Compassionate End of Life Care in the ICU: Multicenter Evaluation of the Scalability, Transferability, Affordability, Sustainability, and Value of the 3 Wishes Project
CCCF ePoster library. Clarke F. Nov 7, 2018; 234196; 19
France Clarke
France Clarke
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Background: The 3 Wishes Project offers an opportunity for loved ones and clinicians to honour and celebrate the dying person. The overall objective of this multicenter study is to evaluate the feasibility of implementing the 3 Wishes Project in 3 other centers by assessing  if this project is: 1) Scalable: can be implemented independent of the research team at St. Joseph's Healthcare; 2) Transferable: can be implemented in other ICUs; 3) Affordable: wishes cost less than $50/patient; 4) Sustainable: manifested by project continuation to July 2019; and 5) Valuable: as experienced by clinicians, ICU managers and hospital administrators. The specific aims are: 1) For patients, to provide compassionate end-of-life care consistent with their values and preferences; 2) For families, to evaluate the project's impact on family views; 3) For clinicians, to explore the project's impact on their work experience; 4) For ICU managers, to identify barriers and facilitators for implementation; and 5) For hospital administrators, to understand project costs and benefits. .


Setting: 1) 23-bed mixed medical-surgical ICU in St. Joseph’s Healthcare, Hamilton, 2) 19-bed trauma-neurological ICU and 24-bed medical-surgical ICU in St. Michael's Hospital, Toronto, 3) 30-bed medical-surgical-trauma ICU in Vancouver General Hospital 4) 24-bed medical ICU at Ronald Regan Hospital, Los Angeles.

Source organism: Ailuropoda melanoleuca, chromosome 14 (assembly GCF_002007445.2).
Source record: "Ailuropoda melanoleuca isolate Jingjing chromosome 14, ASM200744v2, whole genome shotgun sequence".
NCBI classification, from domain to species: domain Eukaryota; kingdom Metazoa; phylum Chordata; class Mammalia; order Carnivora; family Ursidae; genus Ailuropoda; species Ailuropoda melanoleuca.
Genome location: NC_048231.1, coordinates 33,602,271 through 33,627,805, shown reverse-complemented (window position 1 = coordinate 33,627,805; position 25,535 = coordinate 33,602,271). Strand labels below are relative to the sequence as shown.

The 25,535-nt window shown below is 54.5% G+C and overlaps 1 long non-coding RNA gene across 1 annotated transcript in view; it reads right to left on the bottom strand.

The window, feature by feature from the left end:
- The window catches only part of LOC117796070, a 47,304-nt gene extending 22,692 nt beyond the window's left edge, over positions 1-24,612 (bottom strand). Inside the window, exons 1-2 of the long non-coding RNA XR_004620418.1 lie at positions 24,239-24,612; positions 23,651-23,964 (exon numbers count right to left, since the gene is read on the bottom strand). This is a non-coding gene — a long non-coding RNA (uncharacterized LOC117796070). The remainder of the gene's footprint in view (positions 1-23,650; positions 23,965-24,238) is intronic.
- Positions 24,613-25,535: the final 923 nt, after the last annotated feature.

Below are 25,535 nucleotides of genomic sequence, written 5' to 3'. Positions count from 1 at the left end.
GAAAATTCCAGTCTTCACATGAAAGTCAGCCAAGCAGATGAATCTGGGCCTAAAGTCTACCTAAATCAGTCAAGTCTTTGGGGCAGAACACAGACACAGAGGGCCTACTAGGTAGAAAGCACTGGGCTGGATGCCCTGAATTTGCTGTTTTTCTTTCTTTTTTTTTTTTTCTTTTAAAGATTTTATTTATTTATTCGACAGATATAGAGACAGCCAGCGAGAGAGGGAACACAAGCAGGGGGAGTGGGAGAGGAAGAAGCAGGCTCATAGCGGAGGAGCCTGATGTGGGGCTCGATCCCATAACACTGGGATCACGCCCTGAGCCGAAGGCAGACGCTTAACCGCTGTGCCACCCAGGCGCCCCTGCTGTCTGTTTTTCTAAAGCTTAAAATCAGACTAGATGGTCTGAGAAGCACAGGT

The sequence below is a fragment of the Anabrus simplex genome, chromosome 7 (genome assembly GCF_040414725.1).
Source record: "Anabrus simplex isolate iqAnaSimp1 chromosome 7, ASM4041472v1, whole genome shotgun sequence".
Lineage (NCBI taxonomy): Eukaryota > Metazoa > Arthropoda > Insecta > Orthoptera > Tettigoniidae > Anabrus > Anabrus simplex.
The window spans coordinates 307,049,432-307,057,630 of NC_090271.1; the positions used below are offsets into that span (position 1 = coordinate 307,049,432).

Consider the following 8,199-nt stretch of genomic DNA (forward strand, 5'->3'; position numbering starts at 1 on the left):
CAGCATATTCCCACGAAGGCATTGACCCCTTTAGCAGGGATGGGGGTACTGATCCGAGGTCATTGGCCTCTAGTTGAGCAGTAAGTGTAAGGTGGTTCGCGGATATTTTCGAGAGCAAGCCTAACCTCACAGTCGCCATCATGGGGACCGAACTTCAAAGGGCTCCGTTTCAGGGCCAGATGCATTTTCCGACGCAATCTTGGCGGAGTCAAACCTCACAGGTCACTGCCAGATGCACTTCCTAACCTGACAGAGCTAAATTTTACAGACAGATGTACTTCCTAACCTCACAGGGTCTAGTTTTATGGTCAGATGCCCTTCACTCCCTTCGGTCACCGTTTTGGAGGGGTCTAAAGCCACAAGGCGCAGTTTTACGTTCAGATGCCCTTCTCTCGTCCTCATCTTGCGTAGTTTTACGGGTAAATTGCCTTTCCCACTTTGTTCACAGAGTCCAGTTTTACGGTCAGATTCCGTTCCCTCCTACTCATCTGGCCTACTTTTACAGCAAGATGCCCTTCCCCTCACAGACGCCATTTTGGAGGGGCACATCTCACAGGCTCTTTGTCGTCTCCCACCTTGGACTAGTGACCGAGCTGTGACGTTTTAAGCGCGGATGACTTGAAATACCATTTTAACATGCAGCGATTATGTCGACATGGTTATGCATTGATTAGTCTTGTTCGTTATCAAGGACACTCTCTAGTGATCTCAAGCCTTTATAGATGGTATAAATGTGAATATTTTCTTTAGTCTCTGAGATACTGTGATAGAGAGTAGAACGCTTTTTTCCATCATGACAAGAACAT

Design: Mixed-methods formative evaluation using quantitative and qualitative data.  


Results: Over 500 patients have been enrolled in the 3 Wishes Project, prompting over 2,000 acts of compassion at the end of life in the ICU. Scalability has occurred in the original hospital with ICU bedside staff now initiating this as a clinical program. Expansion to other wards has started with research team support. While wishes have expanded in scope, the vast majority remain simple and inexpensive, yet described by participants as valuable or priceless (e.g., getting outside, favourite music, a final toast, etc.). Transferability is demonstrated by operationalization in these 3 additional centers and elsewhere, implemented by a different mix of clinicians at each center (nurse, physician, social worker, chaplain, etc.) with research support for data collection. Affordability is demonstrated by a low mean cost per wish, per patient, at each center. Sustainability is evident with the project continuing for over 5 years at the original hospital and since launch in the other 3 hospitals. Value is supported by qualitative data underscoring how the project fosters organic ante mortem and post-mortem connections between and among clinicians, patients and families. Clinicians report how the 3 Wishes Project helps them to feel inspired, mitigates compassion fatigue and makes work meaningful. Managers and administrators perceive that the project could ameliorate staff burn-out, and that it aligns with their organizational culture, creating institutional pride.


Conclusions:  The 3 Wishes Project is a low-technology, low-risk, low-cost intervention with high face validity that positively influences those involved in the unique ‘eco-system’ of different ICUs. Fostering interdependent palliative practice, any staff member can elicit and/or enable the wishes.  It also facilitates role-modelling regarding acts of compassion at the end-of-life. Grounded in authentic personalized interactions, the 3 Wishes Project promotes humanistic ethical practice from a systems-level perspective.





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